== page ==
Last week, Slovenia’s anti-immigrant SDS-EPP party won the general election there, with 28 percent of the vote. The SDS-EPP has promised to lock down the Slovenian border and ban the wearing of the burqa in public. They have received open support from Hungarian Prime Minister Viktor Orban, a long-time crusader against immigration and the Brussels establishment.

The Sweden Democrats still face an uphill battle to get into government. Sweden’s establishment parties have long refused to enter into coalition with them. Electoral math still favors a loose alliance of centrist parties, currently polling 38.5 percent, while a leftist coalition around the Social Democrats is polling at 36.2 percent.

“The important thing for us is to get as much of our policy through as possible, and then it does not matter who we get it through with,” said party leader Richard Jomshof. “Anything is possible.”


Volcanic eruptions may sap oxygen from oceans, lead to ‘mass extinction’ of life on Earth – study

June 13, 2018


Devastating volcanic eruptions, caused by excess carbon in the atmosphere, could one day lead to the mass extinction of all marine animals, and possibly all life on Earth – so says a new study.

The dire warning comes amid dramatic seismic events in Guatemala and Hawaii, where hundreds of people have been either killed or displaced from their homes in recent weeks.

Researchers from Florida State University looked at data dating back millions of years to the Early Jurassic Period, when powerful volcanoes spewed huge amounts of carbon dioxide into the Earth’s atmosphere, drawing oxygen from the world’s oceans and killing marine life. The phenomenon was known as the ‘Toarcian Oceanic Anoxic Event.’

It’s extremely important to study these past events,” said Theodore Them, a postdoctoral researcher at FSU. “It seems that no matter what event we observe in Earth’s history, when we see carbon dioxide concentrations increasing rapidly, the result tends to be very similar: a major or mass extinction event.”

“This is another situation where we can unequivocally link widespread oceanic deoxygenation to a mass extinction,” Them said. “If you’re an oxygen-consuming organism, you don’t want to see major changes in marine oxygen levels. You either adapt or go extinct.”

The study, published this week in the journal Proceedings of the National Academy of Sciences, outlines how a continued rise in carbon dioxide and global temperatures could spark a “cascade of hydrological, biological and chemical events that conspire to sap the oceans of oxygen.”

The study is of particular concern given the number of volcanic events taking place across the Earth just now. But according to Smithsonian’s Natural History Global Volcanism Program, any thought that volcanic activity has increased is a load of old rubbish.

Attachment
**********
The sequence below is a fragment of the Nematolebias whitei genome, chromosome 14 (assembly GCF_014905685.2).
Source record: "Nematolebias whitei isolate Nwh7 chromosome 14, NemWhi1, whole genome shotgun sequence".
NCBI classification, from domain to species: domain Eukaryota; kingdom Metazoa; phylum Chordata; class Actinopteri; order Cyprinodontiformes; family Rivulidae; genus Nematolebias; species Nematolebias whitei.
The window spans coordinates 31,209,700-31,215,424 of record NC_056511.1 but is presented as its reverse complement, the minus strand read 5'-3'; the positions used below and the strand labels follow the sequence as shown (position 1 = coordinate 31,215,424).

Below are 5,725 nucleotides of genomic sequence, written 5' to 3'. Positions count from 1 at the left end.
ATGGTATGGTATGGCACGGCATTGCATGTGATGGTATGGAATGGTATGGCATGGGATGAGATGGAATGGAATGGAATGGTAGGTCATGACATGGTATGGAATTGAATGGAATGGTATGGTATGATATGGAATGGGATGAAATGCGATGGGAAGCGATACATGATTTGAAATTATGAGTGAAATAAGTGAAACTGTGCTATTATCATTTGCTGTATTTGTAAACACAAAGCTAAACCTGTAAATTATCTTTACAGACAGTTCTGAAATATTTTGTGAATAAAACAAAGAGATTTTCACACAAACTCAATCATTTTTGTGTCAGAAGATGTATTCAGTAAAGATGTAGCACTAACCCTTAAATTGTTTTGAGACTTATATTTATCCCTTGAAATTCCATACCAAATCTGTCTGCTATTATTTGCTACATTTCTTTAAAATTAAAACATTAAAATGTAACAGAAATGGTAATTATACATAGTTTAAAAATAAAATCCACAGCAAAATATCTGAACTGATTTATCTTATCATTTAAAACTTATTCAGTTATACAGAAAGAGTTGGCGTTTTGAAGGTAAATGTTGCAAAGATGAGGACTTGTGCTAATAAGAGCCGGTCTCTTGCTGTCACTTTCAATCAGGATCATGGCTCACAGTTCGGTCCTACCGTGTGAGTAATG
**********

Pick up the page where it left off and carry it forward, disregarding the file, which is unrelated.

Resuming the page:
More than 1,500 volcanoes on the planet have erupted at some point in the last 11,500 years. Today, some 15 volcanoes are spewing their volcanic ash and carbon-based materials into the blue sky above – a number very much consistent with any time in modern history.


Bitcoin sinks to two-month low as downtrend persists

June 12, 2018

by Gertrude Chavez-Dreyfuss


NEW YORK (Reuters) – Bitcoin fell to a two-month low on Tuesday, sliding in three of the last four sessions on nagging regulatory and security concerns after the weekend hacking of South Korean cryptocurrency exchange Coinrail.

The original virtual currency is nearing its lowest level of the year of just under $6,000 BTC=BTSP on the Bitstamp platform. It fell to a low of below $6,500 and last traded down 4.7 percent at $6,551.48.

So far in 2018, bitcoin is down nearly 53 percent, after soaring more than 1,300 percent last year.

On Sunday, Coinrail, a relatively small cryptocurrency exchange in South Korea, said its system was hit by “cyber intrusion,” causing a loss of about 30 percent of the coins traded on the exchange. It did not quantify its value, but local news outlet Yonhap news estimated in an unsourced report that about 40 billion won ($37.28 million) worth of virtual coins were stolen.

The latest hacking wiped out more than $40 billion in the market value of the cryptocurrency market on Sunday. Bitcoin itself declined by nearly $1,000.

Bitcoin was able to recover after Sunday’s bloodbath on Monday, but it has since continued its downtrend.

“Bitcoin is in a liquidity vacuum at the moment. Volumes on the crypto exchanges are now below $5 billion per day, their lowest levels since November 2017, before things got out of hand,” Israel-based Mati Greenspan, senior market analyst, at eToro, said.

“As the trading activity is very low, even a small amount of pressure can move the price quite drastically. Kind of like if you hit a baseball in outer space,” he added.

Other digital currencies also declined in sympathy with bitcoin. Ethereum, the second-largest by market value, was down 5 percent over the past 24 hours to $496.07, while the third-largest, Ripple, lost 4.3 percent to $0.55, according to cryptocurrency price tracker coinmarketcap.com.

South Korea is one of the world’s major cryptocurrency trading centers, and is home to one of the most heavily trafficked virtual coin exchanges, Bithumb.

Investors and regulators were jolted earlier this year after Japan’s cryptocurrency exchange Coincheck was hacked in a high-profile theft of over half a billion dollars worth of digital currency.